When I’m watching television, listening to the radio, or listening to a podcast, it’s always interesting when the topic moves to the question:  How can you be a success?  The speakers often discuss the process of becoming a success with the assumption that people believe success is defined by Read more

The Masked Singer is Your Customer – 10/27/20

Posted on in Customer Service Tip of the Week Please leave a comment

I cannot get into this show.  I have to admit it.  I’ve watched bits and pieces of it several times, but I just don’t totally get The Masked Singer, but it seems like it’s all the rage!  It seems like everybody wants to guess who is in that crazy outfit.  Who is the Penguin or the pterodactyl or the chicken?  I assume they have non-bird costumes as well, but those are the only types that come to mind…

The premise of The Masked Singer is that people are singing, and you can watch them sing and watch them move, but you don’t really know who they are.  These are all famous people, and there might be a hint or two as to who they are, but that’s where the show gets interesting and the guessing begins.

Just like we talked about the TV show The Voice a few weeks ago, there is something customer service-related about The Masked Singer.  While the singer’s voice may be part of the giveaway as to who this person really is, the movement of the person, their size, and their gait also give you a little bit of an indication of the individual.  

Similarly, in customer service, you can tell a lot about a person – or at least draw some preliminary expectations of the individual and their personality – based on tone of voice and based on body language.  When you watch The Masked Singer, you’re looking for these non-verbal cues to help you identify this person.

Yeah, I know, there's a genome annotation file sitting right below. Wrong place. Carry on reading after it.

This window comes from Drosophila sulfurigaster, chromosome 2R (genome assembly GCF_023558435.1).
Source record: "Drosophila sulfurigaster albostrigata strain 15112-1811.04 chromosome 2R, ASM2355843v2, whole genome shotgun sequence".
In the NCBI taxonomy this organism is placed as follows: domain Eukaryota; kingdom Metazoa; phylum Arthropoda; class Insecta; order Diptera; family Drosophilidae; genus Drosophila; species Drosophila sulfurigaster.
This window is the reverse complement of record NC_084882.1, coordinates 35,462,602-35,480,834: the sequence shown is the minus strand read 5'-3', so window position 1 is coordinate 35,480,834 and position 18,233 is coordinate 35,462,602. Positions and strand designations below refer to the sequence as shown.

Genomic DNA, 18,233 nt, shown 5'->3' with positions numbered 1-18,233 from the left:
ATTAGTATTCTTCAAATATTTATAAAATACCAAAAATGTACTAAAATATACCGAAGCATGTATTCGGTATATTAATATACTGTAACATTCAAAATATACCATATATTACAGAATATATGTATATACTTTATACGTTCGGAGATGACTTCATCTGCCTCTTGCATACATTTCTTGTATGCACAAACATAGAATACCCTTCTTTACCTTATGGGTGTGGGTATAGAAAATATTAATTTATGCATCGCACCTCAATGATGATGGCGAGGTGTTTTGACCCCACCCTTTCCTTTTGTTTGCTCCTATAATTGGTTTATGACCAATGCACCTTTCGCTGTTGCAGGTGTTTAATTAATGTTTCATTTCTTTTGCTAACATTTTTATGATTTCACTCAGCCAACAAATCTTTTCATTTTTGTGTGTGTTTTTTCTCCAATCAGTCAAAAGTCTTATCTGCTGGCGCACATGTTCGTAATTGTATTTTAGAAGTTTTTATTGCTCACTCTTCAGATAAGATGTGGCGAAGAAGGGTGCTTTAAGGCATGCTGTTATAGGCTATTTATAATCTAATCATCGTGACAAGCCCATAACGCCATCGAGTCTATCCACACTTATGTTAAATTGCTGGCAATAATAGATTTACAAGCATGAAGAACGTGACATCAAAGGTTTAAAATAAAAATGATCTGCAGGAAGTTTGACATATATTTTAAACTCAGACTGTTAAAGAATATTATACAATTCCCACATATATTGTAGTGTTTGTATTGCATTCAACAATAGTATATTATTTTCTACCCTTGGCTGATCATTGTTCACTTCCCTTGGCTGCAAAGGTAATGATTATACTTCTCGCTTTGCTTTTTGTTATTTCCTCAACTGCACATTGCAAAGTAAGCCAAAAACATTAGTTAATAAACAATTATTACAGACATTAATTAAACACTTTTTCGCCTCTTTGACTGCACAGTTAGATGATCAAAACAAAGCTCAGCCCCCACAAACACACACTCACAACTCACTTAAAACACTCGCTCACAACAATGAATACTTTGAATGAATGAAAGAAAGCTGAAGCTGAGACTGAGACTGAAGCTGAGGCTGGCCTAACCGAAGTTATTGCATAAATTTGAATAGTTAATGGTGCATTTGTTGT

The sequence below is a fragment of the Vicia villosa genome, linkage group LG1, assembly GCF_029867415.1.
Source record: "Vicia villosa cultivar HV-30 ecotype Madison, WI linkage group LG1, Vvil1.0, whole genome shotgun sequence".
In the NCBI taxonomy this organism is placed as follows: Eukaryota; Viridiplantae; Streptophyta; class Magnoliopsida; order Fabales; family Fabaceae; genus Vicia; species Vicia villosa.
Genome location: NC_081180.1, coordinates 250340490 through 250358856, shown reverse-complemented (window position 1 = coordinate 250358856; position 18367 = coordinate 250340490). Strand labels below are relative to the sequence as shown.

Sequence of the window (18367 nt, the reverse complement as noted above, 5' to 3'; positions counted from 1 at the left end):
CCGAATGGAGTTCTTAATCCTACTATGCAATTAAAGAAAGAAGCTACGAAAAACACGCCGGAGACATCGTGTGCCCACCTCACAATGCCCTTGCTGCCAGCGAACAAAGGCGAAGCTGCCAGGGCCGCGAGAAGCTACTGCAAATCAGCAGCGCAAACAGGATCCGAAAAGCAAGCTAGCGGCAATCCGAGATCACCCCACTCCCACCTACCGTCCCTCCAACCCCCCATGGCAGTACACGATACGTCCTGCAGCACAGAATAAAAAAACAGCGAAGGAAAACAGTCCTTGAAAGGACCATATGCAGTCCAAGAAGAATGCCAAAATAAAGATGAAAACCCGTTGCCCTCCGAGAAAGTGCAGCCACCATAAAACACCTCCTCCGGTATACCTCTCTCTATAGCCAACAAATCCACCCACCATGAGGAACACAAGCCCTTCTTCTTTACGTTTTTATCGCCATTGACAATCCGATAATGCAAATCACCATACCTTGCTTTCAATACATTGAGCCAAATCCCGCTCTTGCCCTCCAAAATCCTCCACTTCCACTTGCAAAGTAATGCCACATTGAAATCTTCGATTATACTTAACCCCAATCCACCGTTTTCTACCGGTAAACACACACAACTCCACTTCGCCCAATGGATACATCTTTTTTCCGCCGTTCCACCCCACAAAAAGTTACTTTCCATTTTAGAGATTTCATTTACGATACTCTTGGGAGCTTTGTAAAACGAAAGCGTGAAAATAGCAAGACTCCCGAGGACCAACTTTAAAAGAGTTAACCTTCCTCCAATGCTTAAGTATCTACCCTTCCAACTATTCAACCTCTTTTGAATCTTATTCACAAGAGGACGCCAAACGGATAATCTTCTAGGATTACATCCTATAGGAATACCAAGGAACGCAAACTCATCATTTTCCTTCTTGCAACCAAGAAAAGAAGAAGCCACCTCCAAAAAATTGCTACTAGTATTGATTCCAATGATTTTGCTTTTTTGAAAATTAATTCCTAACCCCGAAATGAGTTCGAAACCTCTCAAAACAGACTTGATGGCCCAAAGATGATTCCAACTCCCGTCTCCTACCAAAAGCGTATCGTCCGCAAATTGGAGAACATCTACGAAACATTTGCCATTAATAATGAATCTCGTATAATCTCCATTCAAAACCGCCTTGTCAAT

Whether it’s on a ZOOM customer service call or it’s a face-to-face interaction with the customer, you have that short period of time to assess the situation with that customer in front of you.  You have to quickly gauge their need and have some understanding of their emotion or the perspective that they’re bringing into the conversation.  And the way you do that is by looking at their body language and really trying to understand whether they’re patient or not, whether they’re agitated or not, whether they’re angry or happy or nervous or anxious.

When you’re in front of these customers in some face-to-face encounter, use some tools of the judges and the fans of The Masked Singer.  Take a moment to go beyond the words and read a little bit into what might be the emotional makeup or the mentality that customer is bringing into the conversation by analyzing their body language.  It may help you to handle the situation much more effectively.

Assess the body language when The Masked Singer is your customer.

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Moving toward Normalcy: The Face-to-Face Keys – 5/12/20

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As we slowly go back to a face-to-face world, here are a few quick reminders for what positively differentiates employees who understand the importance of body language and expressions v. those who don’t.